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CAUT Bulletin Archives

May 1997

Message from the Association of Universities & Colleges of Canada

AUCC’s election strategy has three key components: collecting and disseminating information on the five main parties’ positions with respect to higher education and research in Canada; securing commitments favourable to the higher education community from party leaders and local candidates of all parties; raising public awareness of the importance of higher education and research to the future of Canada.

For our election efforts, AUCC has chosen to emphasize two critical higher education issues in particular: namely, student assistance and research.

On the issue of student assistance, we will emphasize the following key messages:

  • The best ticket to opportunity for young Canadians is access to learning. University graduates have an unemployment rate which is half that of the population as a whole.
  • By maintaining and enhancing its investment in student aid, the federal government can play a major role in ensuring fairness, equity and opportunity for Canadians regardless of their economic circumstances or geographical background.
  • For three decades, the federal government has been helping hundreds of thousands of Canadians on their road to success with the Canada Student Loan Program. However, a new challenge has recently arisen in student aid: rising student debt.
  • The federal government could play a leadership role in accessibility to education by building on the present Canada Student Loan Program and the measures recently announced in the February 18th budget to introduce a package of targeted measures to alleviate student indebtedness, including up-front grants, deferred grants (e.g. income-based remissions, or enhanced interest relief) and improved job opportunities for students, as described in Renewing Student Assistance in Canada.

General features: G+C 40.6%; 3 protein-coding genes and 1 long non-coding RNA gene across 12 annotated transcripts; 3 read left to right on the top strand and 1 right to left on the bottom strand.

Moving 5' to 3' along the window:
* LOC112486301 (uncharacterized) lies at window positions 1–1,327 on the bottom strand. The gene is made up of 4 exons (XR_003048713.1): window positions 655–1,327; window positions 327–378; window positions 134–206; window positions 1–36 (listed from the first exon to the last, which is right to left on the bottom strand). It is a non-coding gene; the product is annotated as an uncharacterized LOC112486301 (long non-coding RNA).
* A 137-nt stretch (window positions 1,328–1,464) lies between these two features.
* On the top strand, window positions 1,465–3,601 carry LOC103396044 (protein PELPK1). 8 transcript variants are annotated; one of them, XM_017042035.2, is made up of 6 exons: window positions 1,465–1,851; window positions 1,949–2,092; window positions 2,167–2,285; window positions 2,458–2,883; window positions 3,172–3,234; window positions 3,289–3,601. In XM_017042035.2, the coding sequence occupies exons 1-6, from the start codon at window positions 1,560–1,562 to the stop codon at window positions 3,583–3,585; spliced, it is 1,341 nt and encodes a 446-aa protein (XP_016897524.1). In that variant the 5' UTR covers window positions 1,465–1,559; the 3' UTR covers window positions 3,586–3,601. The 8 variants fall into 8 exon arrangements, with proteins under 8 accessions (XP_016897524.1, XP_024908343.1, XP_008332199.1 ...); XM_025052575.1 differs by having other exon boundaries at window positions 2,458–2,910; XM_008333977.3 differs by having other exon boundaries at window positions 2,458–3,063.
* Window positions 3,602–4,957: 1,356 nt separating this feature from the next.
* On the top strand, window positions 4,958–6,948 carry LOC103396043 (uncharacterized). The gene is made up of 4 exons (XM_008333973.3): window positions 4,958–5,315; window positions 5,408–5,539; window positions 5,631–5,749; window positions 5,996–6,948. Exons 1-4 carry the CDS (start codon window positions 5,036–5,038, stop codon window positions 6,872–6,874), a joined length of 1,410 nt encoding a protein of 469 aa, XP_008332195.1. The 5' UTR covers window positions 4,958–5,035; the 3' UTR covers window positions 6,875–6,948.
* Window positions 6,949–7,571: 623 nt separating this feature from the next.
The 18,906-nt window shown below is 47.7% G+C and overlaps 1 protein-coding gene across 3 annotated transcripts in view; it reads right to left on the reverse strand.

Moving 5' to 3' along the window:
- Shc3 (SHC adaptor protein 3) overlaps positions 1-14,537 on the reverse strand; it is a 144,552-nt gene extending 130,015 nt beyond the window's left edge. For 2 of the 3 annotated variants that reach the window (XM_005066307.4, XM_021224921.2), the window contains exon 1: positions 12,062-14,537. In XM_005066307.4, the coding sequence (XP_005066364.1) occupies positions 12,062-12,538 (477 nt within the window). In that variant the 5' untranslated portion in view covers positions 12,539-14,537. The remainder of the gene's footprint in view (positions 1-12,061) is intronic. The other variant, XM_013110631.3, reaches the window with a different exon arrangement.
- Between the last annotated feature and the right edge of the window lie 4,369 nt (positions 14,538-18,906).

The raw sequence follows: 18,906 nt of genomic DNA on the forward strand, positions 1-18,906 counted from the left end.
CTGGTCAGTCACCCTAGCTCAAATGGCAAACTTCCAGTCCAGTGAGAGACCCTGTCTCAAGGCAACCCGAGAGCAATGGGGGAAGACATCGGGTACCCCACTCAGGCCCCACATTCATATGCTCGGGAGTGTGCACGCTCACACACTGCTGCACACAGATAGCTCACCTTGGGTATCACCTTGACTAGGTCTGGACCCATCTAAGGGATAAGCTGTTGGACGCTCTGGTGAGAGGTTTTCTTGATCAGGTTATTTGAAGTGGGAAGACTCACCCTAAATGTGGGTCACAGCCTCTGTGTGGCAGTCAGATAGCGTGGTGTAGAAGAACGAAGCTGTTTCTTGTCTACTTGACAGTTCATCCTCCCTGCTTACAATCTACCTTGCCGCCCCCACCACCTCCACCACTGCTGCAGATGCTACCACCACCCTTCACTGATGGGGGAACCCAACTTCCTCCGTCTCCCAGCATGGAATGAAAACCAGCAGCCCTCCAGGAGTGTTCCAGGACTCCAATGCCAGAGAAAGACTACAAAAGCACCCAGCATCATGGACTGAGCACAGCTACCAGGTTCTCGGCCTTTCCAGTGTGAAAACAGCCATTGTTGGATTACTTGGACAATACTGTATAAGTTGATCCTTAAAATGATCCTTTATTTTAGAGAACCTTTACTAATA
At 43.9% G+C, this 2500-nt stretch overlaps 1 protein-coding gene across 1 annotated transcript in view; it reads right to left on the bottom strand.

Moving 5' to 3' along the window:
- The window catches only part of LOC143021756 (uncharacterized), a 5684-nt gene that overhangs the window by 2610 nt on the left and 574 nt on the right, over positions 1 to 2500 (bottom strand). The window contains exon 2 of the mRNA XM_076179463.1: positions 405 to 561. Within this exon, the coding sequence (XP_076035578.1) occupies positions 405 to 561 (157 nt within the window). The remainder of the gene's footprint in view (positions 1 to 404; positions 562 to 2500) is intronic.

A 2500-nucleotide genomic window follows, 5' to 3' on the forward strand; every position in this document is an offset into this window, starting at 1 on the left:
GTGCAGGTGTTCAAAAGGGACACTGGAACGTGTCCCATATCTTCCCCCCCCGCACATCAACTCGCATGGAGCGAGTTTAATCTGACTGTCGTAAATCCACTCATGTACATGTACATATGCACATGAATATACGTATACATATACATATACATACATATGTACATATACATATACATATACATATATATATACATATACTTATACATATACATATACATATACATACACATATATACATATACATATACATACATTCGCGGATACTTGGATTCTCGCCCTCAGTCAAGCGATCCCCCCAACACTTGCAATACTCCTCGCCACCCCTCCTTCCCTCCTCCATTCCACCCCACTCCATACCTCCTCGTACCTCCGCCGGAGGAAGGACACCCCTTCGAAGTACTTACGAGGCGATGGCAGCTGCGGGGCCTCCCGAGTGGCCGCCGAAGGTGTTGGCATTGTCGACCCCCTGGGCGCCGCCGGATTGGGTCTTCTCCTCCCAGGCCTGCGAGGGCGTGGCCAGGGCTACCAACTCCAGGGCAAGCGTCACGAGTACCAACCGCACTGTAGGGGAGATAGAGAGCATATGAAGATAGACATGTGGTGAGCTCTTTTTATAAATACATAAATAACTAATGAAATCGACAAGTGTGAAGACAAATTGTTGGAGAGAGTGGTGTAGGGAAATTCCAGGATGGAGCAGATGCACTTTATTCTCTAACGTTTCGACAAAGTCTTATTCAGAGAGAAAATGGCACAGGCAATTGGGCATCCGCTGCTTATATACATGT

On the issue of enhancing Canada’s research capability, we will emphasize the following points:

  • To sustain itself as an innovative society, Canada must produce a steady stream of new ideas, a well-educated workforce and have mechanisms for the effective flow of knowledge between partners in our national system of innovation.
  • However, Canada cannot rely solely on enhancing the productivity of its existing R&D investments; it must also expand the scope of its R&D efforts as a whole in the private, public and non-governmental sectors.
  • We need to build on the excellent measures on research in the last federal budget if we are to truly foster innovation and ensure that our best and brightest scientists remain in Canada.
  • The federal government must renew its commitment to increase the overall research effort with support programs directed at promoting research careers and knowledge transfer and ensure the health of the research base by gradually increasing the base budgets of the three federal granting councils.
  • Social Science and Humanities research is integral to Canada’s research effort, to the country’s competitiveness and to how we develop as a society. The federal government must work in partnership with universities across the country to transfer this knowledge from universities into our communities to help community groups address a range of social problems and opportunities.

Wherever possible, AUCC will work with our partner organizations at the national level to raise the profile of higher education and research issues during the election campaign.